Archive for October, 2009

Clare to Lose Most from REPS Closure

Thursday, October 22nd, 2009

Reversing the government decision to dismantle the Rural Environment Protection Scheme (REPS) is more vital for Clare than almost every other county in the country, according to IFA presidential candidate, John Bryan.

John Bryan, who visited a large number of farms in the county last week, said with over 3,000 farmers in the county participating in REPS the impact of closing the scheme on the welfare of farm families and rural areas will be horrendous.

Announcing that reversing the savage REPS cutbacks will be his top priority if elected IFA President, John Bryan said payments under the scheme account for a high proportion of farm income on a large number of Clare farms.

“Without REPS, many of these farm families will be forced onto the Farm Assist Scheme.  Also up to 1,000 people involved in providing REPS-related services in the county will lose their jobs. The decision makes no economic sense,” said John Bryan.

He said that ensuring a vibrant live export trade for cattle, including an expansion of store cattle exports to the UK, will be another key policy objective during his presidential term. 

He condemned the collusion between Irish-owned meat factories in the UK and the major retailers in refusing to handle animals exported live from Ireland.

“Live exports are crucial in protecting incomes of cattle farmers and restrictive practices by meat factories must not be tolerated by our national and EU authorities,” said John Bryan.

Inspections of Farms Involved in Grain Trading an Insane Use of Resources

Thursday, October 22nd, 2009

Unannounced inspections by the Department of Agriculture of farms involved in farm-to-farm trading of grain has been described as an insane use of scarce national resources by IFA presidential candidate, John Bryan.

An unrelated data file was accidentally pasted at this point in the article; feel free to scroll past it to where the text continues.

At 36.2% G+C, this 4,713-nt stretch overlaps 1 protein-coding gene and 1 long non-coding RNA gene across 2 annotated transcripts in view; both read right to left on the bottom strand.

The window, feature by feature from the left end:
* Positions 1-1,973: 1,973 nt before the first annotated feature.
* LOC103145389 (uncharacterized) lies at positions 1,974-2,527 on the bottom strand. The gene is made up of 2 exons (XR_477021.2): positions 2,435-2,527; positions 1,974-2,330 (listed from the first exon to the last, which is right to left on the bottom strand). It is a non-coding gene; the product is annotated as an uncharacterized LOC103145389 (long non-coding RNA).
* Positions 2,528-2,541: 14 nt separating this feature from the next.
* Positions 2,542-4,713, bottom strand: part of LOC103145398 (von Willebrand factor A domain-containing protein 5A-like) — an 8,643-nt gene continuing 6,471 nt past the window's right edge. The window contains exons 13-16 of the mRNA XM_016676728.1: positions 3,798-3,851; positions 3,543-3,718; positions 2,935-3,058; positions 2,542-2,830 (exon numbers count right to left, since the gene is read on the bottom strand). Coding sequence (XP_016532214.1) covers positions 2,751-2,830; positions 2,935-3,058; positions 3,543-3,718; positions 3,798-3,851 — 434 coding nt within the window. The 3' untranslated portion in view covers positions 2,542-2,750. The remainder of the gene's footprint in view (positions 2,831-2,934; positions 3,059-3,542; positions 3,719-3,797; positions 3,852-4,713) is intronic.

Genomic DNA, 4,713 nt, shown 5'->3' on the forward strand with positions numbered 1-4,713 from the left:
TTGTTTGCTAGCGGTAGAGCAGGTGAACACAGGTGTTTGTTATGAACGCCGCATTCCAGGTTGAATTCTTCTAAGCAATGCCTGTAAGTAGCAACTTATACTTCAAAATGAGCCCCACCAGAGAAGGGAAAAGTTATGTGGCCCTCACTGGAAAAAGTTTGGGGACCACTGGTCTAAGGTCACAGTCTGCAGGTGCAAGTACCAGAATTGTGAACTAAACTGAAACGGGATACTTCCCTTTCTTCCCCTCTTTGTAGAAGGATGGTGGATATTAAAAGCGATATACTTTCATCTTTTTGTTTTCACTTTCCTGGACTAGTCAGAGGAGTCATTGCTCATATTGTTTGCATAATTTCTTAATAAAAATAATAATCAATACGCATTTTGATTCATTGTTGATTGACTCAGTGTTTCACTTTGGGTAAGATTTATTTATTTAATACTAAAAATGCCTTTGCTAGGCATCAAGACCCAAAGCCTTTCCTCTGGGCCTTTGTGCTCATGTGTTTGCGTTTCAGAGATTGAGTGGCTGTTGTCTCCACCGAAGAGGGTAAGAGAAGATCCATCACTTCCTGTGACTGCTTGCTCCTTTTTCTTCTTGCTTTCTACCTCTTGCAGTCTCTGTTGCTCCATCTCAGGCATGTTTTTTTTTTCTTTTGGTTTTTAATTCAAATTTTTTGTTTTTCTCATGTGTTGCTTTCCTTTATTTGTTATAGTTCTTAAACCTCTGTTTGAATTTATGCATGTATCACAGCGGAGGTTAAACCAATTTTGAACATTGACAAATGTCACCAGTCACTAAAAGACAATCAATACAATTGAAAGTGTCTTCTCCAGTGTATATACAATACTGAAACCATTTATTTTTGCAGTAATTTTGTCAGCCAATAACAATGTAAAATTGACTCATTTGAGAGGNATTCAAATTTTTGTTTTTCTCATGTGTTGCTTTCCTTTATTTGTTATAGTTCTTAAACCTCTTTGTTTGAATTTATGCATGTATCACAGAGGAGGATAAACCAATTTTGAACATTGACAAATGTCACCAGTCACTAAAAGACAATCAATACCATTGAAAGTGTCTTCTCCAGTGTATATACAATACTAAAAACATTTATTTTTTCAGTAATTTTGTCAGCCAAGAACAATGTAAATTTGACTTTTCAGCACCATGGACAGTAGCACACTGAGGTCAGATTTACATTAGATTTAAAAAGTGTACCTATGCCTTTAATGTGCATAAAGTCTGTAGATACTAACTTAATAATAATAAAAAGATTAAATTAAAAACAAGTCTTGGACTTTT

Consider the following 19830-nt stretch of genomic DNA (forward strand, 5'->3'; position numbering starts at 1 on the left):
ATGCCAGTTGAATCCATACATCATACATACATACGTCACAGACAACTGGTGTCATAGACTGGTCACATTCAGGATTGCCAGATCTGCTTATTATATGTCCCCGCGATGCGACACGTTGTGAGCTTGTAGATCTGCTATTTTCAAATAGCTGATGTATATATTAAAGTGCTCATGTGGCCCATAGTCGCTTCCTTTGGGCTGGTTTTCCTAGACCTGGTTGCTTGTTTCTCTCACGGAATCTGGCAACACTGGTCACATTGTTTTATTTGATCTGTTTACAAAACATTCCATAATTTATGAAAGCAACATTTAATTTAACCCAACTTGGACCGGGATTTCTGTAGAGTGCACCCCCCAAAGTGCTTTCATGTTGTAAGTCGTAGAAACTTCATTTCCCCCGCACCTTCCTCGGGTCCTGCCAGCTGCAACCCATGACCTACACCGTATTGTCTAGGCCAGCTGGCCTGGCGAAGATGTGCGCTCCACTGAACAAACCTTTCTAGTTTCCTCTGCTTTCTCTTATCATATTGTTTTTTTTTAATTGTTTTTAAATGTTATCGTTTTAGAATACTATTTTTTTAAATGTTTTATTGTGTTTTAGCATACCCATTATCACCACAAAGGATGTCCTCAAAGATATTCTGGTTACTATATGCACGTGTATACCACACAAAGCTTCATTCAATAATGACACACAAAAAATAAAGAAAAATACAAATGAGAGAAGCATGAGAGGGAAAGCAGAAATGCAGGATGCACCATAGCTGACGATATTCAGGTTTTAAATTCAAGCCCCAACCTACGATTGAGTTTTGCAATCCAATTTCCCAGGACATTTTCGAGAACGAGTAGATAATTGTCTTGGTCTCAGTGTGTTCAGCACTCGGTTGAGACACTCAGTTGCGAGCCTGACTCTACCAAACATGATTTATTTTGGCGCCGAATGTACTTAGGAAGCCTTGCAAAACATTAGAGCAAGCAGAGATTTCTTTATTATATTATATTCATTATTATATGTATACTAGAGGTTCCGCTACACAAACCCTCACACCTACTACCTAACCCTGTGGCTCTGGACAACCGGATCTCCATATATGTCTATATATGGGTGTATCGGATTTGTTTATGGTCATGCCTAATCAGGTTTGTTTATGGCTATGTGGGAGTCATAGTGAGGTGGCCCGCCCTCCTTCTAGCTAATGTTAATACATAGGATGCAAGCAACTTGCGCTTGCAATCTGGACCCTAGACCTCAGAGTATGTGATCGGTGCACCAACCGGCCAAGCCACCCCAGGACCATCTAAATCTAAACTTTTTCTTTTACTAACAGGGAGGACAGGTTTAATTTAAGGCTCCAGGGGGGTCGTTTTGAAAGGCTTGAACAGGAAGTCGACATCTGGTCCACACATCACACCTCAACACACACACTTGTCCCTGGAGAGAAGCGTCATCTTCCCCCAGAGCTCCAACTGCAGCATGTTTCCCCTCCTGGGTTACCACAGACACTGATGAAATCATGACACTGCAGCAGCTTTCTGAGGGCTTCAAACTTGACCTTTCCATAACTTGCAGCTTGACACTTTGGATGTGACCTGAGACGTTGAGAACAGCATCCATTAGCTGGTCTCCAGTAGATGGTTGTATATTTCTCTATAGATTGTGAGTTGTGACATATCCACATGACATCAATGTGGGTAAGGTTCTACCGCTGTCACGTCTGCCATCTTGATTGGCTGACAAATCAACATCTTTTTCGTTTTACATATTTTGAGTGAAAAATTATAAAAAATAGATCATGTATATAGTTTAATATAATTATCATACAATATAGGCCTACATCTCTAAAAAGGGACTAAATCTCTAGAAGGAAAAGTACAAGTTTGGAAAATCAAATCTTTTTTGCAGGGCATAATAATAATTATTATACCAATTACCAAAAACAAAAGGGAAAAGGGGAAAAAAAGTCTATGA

He said the inspections, apparently at the behest of the grain trade, are yet another example of bureaucracy gone mad.

“With the current shortage of feed and unprecedented income difficulties, farm-to-farm grain trading should be strongly promoted.  Instead, department officials are treating farmers as criminals,” said John Bryan.

He said this latest example of nonsensical bureaucracy is in stark contrast to the Department’s appalling inspection record that led to the dioxin crisis at the end of last year.

“On the Department’s own admission, a waste food facility handling high risk material was not inspected in well over a year.”

“Singling out farmers who are trying to survive through direct sales and purchases of safe, quality assured grain is a scandalous waste of money at a time when every farm scheme is being savagely cut.  The Department should disclose what the real agenda is behind this latest bout of needless bureaucracy,” said John Bryan